By Airman 1st Class Leala Marquez, 56th Fighter Wing
/ Published February 19, 2020
An F-35A Lightning II flies by a prototype threat emitter Jan. 17, 2020, at Luke Air Force Base, Ariz. The prototype, which was entered as a submission for the Air Force’s Spark Tank competition, was designed as a low-cost threat emitter system to be used in training for fifth-generation aircraft. The project, designed by two 56th Operations Support Squadron Airmen and an Arizona State University student, is a finalist in the third annual competition. (U.S. Air Force photo by Airman 1st Class Leala Marquez)
A prototype threat emitter system is set up Jan. 17, 2020, at Luke Air Force Base, Ariz. The team that designed the low-cost, mobile emitter system prototype, two 56th Operations Support Squadron Airmen and an Arizona State University student, is one of six teams to compete in the Air Force’s Spark Tank competition, Feb. 26-28, 2020. (U.S. Air Force photo by Airman 1st Class Leala Marquez)
LUKE AIR FORCE BASE, Ariz. -- Two 56th Operations Support Squadron Airmen and an Arizona State University student are one of six teams who are finalists in the Air Force's third annual Spark Tank competition.
The winner will be announced at the Air Force Association’ Air Warfare Symposium, Orlando, Fla., Feb. 26-28, 2020.
Judges for the competition selected Capt. David Coyle, 56th OSS weapons officer; 1st Lt. Adam Treece, 56th OSS intelligence readiness chief; and, Wylie Standage Beier, ASU electrical engineering PhD student, as finalists for their project ‘Making Waves.’ The Arizona-based team created a low-cost, mobile threat emitter system to be used in training for fifth-generation aircraft.
“The problem we currently face in the Air Force is being able to replicate threats at a large number,” said Coyle. “As we look towards the future fight that we’re likely going to be involved in, the number of threats we’re going to face on the battlefield are higher than what we’re able to replicate on our range. The solution we’ve come up with is to create a low-cost emitter.”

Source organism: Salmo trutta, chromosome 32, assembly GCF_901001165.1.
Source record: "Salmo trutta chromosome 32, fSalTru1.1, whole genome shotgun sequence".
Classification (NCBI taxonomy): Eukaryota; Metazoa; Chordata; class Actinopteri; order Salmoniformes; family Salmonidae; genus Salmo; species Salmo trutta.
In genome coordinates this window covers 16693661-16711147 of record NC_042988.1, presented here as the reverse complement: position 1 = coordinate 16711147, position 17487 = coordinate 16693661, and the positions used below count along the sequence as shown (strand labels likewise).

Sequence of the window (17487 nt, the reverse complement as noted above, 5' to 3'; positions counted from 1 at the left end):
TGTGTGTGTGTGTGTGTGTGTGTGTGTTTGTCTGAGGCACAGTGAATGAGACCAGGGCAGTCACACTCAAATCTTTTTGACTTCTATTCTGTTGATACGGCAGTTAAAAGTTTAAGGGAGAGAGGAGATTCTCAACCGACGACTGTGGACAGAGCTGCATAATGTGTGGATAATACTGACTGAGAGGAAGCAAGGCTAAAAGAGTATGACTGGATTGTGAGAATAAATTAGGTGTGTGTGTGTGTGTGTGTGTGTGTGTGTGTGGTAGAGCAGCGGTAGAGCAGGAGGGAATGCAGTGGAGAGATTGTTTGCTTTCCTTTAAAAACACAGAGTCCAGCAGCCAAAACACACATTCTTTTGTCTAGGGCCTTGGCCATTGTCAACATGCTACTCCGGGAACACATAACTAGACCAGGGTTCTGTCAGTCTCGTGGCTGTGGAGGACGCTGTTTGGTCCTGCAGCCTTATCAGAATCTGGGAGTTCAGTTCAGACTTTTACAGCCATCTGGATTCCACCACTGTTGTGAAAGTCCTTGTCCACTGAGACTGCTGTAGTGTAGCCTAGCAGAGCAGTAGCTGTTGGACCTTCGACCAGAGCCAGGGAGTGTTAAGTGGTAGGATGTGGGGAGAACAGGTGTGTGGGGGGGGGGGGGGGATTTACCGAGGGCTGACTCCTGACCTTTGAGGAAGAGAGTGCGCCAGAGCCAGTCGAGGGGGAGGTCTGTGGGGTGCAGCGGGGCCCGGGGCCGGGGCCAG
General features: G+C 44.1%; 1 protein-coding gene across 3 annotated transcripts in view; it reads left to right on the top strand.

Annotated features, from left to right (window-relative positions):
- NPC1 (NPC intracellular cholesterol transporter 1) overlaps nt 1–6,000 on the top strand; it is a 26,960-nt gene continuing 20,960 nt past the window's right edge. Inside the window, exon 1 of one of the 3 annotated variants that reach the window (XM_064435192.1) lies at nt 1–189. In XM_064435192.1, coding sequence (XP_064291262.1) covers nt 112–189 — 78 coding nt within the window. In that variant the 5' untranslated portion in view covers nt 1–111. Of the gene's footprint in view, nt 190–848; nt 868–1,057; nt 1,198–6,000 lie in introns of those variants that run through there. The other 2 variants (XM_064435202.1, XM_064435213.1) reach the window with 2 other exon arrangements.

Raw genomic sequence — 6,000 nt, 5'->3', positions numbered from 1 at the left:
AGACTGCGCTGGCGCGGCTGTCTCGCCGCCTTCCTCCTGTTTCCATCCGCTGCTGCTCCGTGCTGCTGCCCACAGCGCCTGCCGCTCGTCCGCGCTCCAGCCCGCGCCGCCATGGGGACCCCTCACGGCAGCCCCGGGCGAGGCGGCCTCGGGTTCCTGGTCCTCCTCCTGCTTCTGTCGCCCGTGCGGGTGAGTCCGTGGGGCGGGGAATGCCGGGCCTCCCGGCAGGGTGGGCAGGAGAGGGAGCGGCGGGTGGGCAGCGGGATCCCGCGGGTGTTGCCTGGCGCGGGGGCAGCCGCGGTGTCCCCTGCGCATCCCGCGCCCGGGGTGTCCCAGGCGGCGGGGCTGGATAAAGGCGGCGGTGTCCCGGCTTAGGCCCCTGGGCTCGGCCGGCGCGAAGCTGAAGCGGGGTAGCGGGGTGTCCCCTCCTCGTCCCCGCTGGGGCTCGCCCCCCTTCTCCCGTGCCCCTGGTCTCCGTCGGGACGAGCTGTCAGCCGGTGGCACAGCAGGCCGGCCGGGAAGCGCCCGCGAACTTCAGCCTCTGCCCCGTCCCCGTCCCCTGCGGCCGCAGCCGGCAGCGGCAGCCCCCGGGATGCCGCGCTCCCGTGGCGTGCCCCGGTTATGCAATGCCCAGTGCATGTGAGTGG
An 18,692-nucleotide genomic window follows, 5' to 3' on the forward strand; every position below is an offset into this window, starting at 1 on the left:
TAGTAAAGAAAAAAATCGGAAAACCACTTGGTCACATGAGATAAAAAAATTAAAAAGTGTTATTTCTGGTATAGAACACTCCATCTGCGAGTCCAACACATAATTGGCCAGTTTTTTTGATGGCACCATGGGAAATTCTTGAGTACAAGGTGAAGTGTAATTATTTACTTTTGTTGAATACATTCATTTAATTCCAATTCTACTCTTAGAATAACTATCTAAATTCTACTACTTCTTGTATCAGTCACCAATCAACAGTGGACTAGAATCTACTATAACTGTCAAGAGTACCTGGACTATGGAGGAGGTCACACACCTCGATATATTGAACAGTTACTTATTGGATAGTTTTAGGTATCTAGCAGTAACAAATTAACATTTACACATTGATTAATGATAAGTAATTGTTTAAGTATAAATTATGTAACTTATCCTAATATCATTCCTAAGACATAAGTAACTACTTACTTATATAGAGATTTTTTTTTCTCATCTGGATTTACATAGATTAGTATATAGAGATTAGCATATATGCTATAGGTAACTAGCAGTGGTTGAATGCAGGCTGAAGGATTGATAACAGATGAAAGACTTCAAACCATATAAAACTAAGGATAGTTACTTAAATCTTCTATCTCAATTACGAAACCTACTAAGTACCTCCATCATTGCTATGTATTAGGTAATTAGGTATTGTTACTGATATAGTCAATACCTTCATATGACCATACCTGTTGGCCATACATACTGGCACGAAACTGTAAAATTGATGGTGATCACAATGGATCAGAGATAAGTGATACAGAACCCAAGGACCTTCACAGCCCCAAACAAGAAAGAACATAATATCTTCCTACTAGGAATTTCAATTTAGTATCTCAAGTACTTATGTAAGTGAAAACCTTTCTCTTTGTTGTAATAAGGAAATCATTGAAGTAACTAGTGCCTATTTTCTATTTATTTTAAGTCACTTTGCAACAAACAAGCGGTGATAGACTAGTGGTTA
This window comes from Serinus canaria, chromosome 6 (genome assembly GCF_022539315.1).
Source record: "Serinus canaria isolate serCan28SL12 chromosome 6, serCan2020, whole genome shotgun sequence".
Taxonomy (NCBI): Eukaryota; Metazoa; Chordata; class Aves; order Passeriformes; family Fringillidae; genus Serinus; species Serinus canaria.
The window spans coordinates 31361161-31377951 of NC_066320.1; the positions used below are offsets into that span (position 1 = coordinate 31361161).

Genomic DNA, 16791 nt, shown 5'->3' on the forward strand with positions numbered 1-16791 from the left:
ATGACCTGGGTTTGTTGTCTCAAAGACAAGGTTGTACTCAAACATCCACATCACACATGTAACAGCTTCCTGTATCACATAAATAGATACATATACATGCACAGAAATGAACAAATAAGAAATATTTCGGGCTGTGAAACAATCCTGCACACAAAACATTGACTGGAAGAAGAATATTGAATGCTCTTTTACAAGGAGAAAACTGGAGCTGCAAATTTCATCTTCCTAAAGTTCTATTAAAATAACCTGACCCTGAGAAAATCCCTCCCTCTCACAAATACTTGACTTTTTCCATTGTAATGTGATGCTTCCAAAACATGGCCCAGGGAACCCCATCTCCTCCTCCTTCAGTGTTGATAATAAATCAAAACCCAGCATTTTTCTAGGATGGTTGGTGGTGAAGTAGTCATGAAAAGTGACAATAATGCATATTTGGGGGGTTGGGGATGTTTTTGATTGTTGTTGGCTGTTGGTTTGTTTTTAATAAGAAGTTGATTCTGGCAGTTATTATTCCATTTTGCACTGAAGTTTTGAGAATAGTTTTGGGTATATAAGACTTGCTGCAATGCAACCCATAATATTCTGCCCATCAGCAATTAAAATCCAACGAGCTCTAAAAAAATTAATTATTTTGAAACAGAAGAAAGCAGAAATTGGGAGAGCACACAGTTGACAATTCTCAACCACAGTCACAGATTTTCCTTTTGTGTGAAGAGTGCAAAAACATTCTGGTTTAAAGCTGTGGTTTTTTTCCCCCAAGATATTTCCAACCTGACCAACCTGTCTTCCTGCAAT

The Barry M. Goldwater Range in Arizona currently features four threat emitters and three Garmin radars. The emitters replicate surface-to-air missile systems equipped with a radar designed to track, shoot and guide a missile to a target. Military aircraft are equipped with sensors to detect the radar emissions and alert the pilot where the threat is and what it is doing.
“These other systems [at the range] are very large, difficult to move, require significant infrastructure and the cost is high,” said Treece. “With our system, because we are using commercially available equipment, the cost is much lower allowing us to bring more systems and more mobility due to its compact size.
Because the current systems are difficult to move, they are usually located in the same place, providing little variation in the training scenarios.
“How do you create a dynamic training scenario when the threat is in the same place it was yesterday, last week or even five years ago?,” said Coyle. “The new systems are going to increase our lethality and survivability overall because we’re going to be able to train against a larger number of threats that are going to more accurately represent what an adversary is capable of doing.”
Currently, the systems are designed for fifth-generation aircraft: F-35A Lightning II and F-22 Raptor; and, intelligence, surveillance and reconnaissance aircraft.
The threat emitter shows great promise as an asset at the range, and it made the top six overall in the Air Force after surviving the wild card round.
Out of 214 submissions from participating MAJCOMs, eight projects were selected to automatically enter the top ten. Forty-five entries that were not selected were rolled into a wild card pool, where two selections were made to complete the top ten. The 10 submissions were then judged by Air Force leadership to select a final six submissions.
Coyle said the individuals who developed top six Spark Tank ideas are going to the Air Force Association Warfare Symposium in Orlando. They will present their project to the Secretary of the Air Force Barbara M. Barrett, Chief of Staff of the Air Force Gen. David L. Goldfein, Chief Master Sergeant of the Air Force Kaleth O. Wright and Elon Musk, SpaceX chief executive officer.
Training pilots in environments that mimic real contingencies is essential to maintaining air superiority, said Treece. By creating a system that can provide pilots more realistic training, 56th OSS and ASU set an example of changing the Air Force from within the 56th Fighter Wing.
“It’s been an awesome opportunity to learn,” said Treece. “I’m thankful that our leadership has been supportive and they’ve allowed us this opportunity. We always believed in this idea and to have an opportunity to prove it, would be tremendous.”